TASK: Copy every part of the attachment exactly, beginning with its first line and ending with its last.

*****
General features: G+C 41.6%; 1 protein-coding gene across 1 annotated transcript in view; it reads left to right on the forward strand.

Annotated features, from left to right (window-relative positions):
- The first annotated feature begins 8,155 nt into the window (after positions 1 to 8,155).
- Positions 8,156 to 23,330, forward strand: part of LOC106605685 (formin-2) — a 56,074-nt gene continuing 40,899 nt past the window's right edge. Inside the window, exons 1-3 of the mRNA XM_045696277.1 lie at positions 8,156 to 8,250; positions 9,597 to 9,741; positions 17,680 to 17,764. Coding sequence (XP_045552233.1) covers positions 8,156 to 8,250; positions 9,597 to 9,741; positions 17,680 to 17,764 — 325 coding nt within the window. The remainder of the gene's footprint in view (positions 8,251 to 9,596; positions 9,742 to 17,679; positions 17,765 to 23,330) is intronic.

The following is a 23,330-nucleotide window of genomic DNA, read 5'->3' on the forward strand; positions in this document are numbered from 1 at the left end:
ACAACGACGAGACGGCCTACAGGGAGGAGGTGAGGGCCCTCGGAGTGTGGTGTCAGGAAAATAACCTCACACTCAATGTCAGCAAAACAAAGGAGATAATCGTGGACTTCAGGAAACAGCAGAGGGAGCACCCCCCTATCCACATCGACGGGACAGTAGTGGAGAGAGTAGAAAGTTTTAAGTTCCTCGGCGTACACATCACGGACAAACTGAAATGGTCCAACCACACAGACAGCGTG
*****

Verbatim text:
General features: G+C 41.6%; 1 protein-coding gene across 1 annotated transcript in view; it reads left to right on the forward strand.

Annotated features, from left to right (window-relative positions):
- The first annotated feature begins 8,155 nt into the window (after positions 1 to 8,155).
- Positions 8,156 to 23,330, forward strand: part of LOC106605685 (formin-2) — a 56,074-nt gene continuing 40,899 nt past the window's right edge. Inside the window, exons 1-3 of the mRNA XM_045696277.1 lie at positions 8,156 to 8,250; positions 9,597 to 9,741; positions 17,680 to 17,764. Coding sequence (XP_045552233.1) covers positions 8,156 to 8,250; positions 9,597 to 9,741; positions 17,680 to 17,764 — 325 coding nt within the window. The remainder of the gene's footprint in view (positions 8,251 to 9,596; positions 9,742 to 17,679; positions 17,765 to 23,330) is intronic.

The following is a 23,330-nucleotide window of genomic DNA, read 5'->3' on the forward strand; positions in this document are numbered from 1 at the left end:
ACAACGACGAGACGGCCTACAGGGAGGAGGTGAGGGCCCTCGGAGTGTGGTGTCAGGAAAATAACCTCACACTCAATGTCAGCAAAACAAAGGAGATAATCGTGGACTTCAGGAAACAGCAGAGGGAGCACCCCCCTATCCACATCGACGGGACAGTAGTGGAGAGAGTAGAAAGTTTTAAGTTCCTCGGCGTACACATCACGGACAAACTGAAATGGTCCAACCACACAGACAGCGTG